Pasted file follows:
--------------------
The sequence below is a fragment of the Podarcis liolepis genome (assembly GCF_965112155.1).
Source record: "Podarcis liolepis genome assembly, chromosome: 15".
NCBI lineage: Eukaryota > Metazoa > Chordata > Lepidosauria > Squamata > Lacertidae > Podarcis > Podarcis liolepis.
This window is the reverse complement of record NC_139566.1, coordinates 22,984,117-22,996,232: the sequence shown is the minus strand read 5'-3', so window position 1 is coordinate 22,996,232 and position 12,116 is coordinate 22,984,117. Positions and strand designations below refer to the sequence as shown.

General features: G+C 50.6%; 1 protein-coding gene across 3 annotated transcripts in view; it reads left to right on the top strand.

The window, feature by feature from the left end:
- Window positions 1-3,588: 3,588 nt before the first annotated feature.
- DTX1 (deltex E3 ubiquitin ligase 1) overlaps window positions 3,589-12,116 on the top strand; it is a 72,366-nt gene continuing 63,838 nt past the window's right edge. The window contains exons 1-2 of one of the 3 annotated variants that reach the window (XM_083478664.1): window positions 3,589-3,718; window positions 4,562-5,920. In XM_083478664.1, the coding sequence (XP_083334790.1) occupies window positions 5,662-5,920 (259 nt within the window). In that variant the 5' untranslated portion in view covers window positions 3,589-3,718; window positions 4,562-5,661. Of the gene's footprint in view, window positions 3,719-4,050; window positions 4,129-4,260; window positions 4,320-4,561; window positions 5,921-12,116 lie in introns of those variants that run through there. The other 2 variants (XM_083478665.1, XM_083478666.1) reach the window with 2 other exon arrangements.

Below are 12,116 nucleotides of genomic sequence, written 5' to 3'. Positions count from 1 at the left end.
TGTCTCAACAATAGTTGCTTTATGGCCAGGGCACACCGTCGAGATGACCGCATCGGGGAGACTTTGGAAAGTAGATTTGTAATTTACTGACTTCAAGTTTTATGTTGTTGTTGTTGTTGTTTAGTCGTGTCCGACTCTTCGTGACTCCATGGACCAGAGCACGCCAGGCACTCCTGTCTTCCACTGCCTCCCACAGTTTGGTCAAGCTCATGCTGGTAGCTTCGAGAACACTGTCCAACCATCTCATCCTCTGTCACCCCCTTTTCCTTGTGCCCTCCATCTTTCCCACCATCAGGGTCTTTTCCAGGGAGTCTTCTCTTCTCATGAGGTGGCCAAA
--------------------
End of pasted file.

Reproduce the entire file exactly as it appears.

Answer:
The sequence below is a fragment of the Podarcis liolepis genome (assembly GCF_965112155.1).
Source record: "Podarcis liolepis genome assembly, chromosome: 15".
NCBI lineage: Eukaryota > Metazoa > Chordata > Lepidosauria > Squamata > Lacertidae > Podarcis > Podarcis liolepis.
This window is the reverse complement of record NC_139566.1, coordinates 22,984,117-22,996,232: the sequence shown is the minus strand read 5'-3', so window position 1 is coordinate 22,996,232 and position 12,116 is coordinate 22,984,117. Positions and strand designations below refer to the sequence as shown.

General features: G+C 50.6%; 1 protein-coding gene across 3 annotated transcripts in view; it reads left to right on the top strand.

The window, feature by feature from the left end:
- Window positions 1-3,588: 3,588 nt before the first annotated feature.
- DTX1 (deltex E3 ubiquitin ligase 1) overlaps window positions 3,589-12,116 on the top strand; it is a 72,366-nt gene continuing 63,838 nt past the window's right edge. The window contains exons 1-2 of one of the 3 annotated variants that reach the window (XM_083478664.1): window positions 3,589-3,718; window positions 4,562-5,920. In XM_083478664.1, the coding sequence (XP_083334790.1) occupies window positions 5,662-5,920 (259 nt within the window). In that variant the 5' untranslated portion in view covers window positions 3,589-3,718; window positions 4,562-5,661. Of the gene's footprint in view, window positions 3,719-4,050; window positions 4,129-4,260; window positions 4,320-4,561; window positions 5,921-12,116 lie in introns of those variants that run through there. The other 2 variants (XM_083478665.1, XM_083478666.1) reach the window with 2 other exon arrangements.

Below are 12,116 nucleotides of genomic sequence, written 5' to 3'. Positions count from 1 at the left end.
TGTCTCAACAATAGTTGCTTTATGGCCAGGGCACACCGTCGAGATGACCGCATCGGGGAGACTTTGGAAAGTAGATTTGTAATTTACTGACTTCAAGTTTTATGTTGTTGTTGTTGTTGTTTAGTCGTGTCCGACTCTTCGTGACTCCATGGACCAGAGCACGCCAGGCACTCCTGTCTTCCACTGCCTCCCACAGTTTGGTCAAGCTCATGCTGGTAGCTTCGAGAACACTGTCCAACCATCTCATCCTCTGTCACCCCCTTTTCCTTGTGCCCTCCATCTTTCCCACCATCAGGGTCTTTTCCAGGGAGTCTTCTCTTCTCATGAGGTGGCCAAA